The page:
Released 2018. Director: Nadine Labaki
ZAIN DOESN'T KNOW WHEN HE WAS BORN. HE'S NEVER HAD a birth certificate but he thinks he’s 12. Along with his parents and half a dozen younger siblings, they live hand to mouth in a cramped apartment unit.
None of the children goes to school. Sometimes they sell drinks by the road to passersby. Sometimes they sell drugs.
Capernaum takes us to the streets of Beirut, into the lives of people who live on the margin in poverty, exploited, shoved, neglected, sometimes by their own family. But this particular child is not taking life lying down. In the opening minutes of the film we see Zain in court, facing a judge and saying without hesitation he’s suing his parents for giving birth to him.
In flashbacks director Nadine Labaki takes us through Zain’s life in the weeks leading to this day. These are scenes of a childhood that would scar anyone. Heartbreaking in its realism, compassionate in its depiction of the fighting spirit in this scrawny, under-nourished boy whose tired expression belies his tenacity to survive.
Zain runs away from home in resolute anger after failing to stop his parents from forcibly bundling away his 11-year-old sister Sahar to marry the much older Assaad, their landlord. Zain catches a bus and ends up in another part of the city, wonders into an amusement park and befriends a cleaning lady Rahil.
An undocumented migrant from Ethiopia, Rahil takes Zain in to live with her and her toddler son Yonas in their tiny shack. Zain looks after the little one while Rahil goes to work, the two becoming inseparable. Zain feeds, changes nappies, entertains and comforts Yonas in the absence of his mother.
With a cast of non-professional actors, the plight of the struggling poor without legal status is conveyed with an empathetic emotional pull. Zain Al Rafeea, a Syrian refugee at the time of filming, gives a phenomenal performance. The character Zain is essentially a version of himself and the boy relates his story with such a level of authenticity and honesty it’s frankly staggering. Forced by circumstances to be an adult, this boy digs deep within himself to find strength in a world that has shown him very little love. Zain’s rapport with Yonas is amazing to witness, the toddler’s instinctive trust and affection for the lost boy is something precious no filmmaker can manufacture.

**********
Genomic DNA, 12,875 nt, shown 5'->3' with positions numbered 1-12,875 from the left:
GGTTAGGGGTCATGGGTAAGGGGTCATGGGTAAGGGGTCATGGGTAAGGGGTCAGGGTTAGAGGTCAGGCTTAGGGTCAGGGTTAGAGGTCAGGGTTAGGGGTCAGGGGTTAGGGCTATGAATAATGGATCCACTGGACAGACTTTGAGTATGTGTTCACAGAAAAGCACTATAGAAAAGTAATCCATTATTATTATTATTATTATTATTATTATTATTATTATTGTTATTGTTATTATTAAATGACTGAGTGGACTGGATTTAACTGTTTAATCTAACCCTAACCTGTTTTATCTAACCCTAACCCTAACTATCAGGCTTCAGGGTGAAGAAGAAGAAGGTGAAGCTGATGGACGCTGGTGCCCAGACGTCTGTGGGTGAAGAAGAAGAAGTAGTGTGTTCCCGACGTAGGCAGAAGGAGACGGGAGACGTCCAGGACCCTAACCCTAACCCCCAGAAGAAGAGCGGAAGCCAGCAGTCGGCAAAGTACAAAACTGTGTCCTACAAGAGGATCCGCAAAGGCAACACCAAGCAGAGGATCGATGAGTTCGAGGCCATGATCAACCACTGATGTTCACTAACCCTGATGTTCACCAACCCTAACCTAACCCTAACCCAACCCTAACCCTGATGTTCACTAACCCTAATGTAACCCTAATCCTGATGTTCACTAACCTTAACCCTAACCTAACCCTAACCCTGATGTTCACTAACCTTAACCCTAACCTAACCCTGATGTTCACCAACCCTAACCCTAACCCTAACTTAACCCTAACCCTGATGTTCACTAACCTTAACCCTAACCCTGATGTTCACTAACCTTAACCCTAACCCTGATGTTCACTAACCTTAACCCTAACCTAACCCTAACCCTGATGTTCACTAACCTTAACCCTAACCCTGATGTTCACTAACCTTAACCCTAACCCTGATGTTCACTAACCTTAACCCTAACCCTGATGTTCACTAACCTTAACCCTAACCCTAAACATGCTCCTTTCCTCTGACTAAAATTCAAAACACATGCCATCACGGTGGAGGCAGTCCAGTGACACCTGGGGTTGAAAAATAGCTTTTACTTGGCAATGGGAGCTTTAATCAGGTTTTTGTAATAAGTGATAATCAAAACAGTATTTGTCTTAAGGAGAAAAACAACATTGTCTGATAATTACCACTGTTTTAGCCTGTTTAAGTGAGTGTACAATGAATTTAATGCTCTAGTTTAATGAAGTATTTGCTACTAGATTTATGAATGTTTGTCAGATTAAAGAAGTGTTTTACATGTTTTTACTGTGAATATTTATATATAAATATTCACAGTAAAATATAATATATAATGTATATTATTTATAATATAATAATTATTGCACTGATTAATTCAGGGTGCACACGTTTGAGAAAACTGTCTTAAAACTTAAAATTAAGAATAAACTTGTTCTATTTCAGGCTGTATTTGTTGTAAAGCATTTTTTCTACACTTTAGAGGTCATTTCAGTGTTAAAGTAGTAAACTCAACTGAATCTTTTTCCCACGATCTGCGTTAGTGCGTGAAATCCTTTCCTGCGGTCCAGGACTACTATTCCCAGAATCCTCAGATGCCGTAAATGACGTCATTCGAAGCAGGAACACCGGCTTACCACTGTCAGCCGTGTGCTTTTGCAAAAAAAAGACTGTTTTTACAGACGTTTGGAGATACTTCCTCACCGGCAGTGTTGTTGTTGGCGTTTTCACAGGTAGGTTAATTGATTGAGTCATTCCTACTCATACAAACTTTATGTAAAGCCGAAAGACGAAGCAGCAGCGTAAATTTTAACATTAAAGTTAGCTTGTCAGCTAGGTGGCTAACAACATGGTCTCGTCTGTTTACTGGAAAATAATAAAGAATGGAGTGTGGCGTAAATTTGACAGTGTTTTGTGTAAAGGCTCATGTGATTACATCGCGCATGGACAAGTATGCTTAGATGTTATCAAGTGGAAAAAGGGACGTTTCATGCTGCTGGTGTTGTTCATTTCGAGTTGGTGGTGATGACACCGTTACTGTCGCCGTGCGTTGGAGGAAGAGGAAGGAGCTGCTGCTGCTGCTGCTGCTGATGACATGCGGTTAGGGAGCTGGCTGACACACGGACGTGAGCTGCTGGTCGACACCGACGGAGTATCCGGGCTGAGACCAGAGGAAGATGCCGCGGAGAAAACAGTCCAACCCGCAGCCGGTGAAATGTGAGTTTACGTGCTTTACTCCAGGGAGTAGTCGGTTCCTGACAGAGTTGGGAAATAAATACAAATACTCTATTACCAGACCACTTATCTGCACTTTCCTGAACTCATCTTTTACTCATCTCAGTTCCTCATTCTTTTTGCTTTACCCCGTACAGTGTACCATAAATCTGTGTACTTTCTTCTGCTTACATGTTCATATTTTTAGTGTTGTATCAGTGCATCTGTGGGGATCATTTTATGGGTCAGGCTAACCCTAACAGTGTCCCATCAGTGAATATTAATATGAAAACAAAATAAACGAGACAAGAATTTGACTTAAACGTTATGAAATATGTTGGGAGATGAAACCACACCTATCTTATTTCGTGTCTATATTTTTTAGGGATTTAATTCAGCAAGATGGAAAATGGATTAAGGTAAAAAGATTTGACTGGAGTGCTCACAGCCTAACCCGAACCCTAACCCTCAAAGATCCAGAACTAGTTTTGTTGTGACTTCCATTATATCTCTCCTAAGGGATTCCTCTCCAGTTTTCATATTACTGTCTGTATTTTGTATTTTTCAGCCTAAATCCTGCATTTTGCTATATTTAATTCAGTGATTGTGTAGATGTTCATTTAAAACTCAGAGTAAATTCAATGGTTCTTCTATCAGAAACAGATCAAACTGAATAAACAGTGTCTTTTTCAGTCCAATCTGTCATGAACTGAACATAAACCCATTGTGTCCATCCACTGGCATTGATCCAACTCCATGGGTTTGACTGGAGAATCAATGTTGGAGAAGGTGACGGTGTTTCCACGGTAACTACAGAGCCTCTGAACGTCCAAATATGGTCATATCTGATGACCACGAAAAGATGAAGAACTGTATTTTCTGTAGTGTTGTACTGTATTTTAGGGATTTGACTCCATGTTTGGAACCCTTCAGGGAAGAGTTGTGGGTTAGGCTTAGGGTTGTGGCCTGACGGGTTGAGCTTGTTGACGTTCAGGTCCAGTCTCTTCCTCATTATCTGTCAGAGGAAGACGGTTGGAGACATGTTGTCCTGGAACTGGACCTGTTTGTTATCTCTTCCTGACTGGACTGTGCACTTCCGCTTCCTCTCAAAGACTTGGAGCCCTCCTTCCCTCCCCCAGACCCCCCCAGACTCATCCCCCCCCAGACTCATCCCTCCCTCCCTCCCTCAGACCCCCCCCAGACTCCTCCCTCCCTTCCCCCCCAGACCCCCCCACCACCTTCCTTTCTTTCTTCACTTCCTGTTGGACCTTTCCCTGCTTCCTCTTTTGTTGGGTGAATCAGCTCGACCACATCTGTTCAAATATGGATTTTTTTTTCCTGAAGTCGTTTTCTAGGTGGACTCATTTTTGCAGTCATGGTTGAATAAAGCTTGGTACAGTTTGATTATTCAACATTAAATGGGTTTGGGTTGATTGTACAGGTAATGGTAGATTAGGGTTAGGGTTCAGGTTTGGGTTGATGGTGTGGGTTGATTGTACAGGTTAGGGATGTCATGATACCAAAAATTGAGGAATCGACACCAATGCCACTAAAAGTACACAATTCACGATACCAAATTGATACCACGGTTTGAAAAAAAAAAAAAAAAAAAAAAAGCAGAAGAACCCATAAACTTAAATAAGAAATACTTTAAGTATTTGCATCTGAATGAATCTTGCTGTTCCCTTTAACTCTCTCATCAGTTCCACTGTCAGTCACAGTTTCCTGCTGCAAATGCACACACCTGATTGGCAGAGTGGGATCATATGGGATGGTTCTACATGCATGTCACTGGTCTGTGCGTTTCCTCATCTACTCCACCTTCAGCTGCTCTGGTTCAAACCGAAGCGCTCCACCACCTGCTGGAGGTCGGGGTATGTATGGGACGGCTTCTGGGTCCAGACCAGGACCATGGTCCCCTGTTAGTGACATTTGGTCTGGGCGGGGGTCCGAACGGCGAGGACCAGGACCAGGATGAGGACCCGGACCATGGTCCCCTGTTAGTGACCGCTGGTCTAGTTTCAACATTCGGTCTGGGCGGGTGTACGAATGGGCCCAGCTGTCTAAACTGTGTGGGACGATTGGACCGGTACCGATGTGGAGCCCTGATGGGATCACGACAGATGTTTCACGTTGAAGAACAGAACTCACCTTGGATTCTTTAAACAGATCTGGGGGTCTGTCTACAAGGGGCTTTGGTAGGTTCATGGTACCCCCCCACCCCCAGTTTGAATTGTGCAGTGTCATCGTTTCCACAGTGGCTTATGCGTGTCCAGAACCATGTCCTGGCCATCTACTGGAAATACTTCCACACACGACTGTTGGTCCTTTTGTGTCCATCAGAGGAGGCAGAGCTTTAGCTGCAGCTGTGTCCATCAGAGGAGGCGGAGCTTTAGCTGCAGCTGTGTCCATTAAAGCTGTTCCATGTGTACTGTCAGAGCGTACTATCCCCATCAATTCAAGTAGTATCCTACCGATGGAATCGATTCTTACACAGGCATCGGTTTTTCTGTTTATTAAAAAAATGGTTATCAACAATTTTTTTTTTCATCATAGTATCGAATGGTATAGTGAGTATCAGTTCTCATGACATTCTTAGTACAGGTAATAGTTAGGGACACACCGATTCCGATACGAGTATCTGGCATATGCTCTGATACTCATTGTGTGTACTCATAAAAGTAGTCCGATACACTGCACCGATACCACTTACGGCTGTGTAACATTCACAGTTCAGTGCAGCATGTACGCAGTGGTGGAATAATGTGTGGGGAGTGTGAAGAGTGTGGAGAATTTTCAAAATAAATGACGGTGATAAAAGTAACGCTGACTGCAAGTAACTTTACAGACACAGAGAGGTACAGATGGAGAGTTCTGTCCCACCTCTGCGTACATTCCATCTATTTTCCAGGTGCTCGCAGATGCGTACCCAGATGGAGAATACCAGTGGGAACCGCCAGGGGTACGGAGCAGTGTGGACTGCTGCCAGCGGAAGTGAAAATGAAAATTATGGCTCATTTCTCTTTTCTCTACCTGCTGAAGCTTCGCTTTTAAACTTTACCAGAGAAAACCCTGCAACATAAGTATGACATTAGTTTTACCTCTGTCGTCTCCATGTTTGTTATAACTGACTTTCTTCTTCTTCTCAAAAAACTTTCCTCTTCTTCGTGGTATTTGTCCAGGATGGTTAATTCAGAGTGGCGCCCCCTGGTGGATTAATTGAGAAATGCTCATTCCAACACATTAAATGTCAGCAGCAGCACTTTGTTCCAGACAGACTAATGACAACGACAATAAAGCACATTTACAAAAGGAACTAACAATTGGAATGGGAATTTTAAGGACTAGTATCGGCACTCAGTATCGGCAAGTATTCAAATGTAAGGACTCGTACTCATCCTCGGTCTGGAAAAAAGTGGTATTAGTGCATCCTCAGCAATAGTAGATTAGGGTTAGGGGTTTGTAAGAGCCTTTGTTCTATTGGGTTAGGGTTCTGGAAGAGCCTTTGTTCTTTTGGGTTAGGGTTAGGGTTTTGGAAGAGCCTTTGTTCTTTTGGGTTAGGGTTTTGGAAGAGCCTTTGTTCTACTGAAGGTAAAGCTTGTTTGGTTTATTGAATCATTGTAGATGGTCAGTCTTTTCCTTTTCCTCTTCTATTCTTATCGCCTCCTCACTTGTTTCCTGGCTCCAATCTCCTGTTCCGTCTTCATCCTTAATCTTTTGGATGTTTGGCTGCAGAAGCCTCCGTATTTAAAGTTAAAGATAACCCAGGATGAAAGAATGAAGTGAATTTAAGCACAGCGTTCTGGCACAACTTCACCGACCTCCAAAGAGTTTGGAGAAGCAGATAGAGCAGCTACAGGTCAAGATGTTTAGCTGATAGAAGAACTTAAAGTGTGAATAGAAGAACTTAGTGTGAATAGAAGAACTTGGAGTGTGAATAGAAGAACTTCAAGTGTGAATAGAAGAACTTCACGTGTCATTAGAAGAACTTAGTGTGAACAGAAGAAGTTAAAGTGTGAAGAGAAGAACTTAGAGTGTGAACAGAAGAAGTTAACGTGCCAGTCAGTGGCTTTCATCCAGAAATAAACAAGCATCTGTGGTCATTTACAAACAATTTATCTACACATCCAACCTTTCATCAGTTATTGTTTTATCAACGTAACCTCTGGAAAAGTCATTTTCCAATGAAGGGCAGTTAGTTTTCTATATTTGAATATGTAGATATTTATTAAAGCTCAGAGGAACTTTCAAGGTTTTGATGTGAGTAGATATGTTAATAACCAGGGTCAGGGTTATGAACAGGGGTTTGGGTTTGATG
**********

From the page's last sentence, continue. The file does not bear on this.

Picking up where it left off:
As Zain’s life entwines with that of Rahil’s, we see a wider picture of struggle and impoverishment. Adult, child, toddler, their vulnerability play into the hands of people smugglers. Labaki wants us to ponder questions on parent-child relationship. Zain’s parents testify in court, fighting back tears as they justify themselves. Zain, serving a five-year sentence for the stabbing of Assaad who he blames for the death of Sahar, sees no remorse from his parents. Despite their inability to provide for the family, Zain’s mother tells him she’s pregnant again. This pushes Zain to take the extreme step in suing his parents for bringing him into this world.
Through the eyes of a child, Capernaum is a compelling look at marginalised lives in desperate situations. And through the mind of a child, it dares to ask some tough questions about parental responsibilities.
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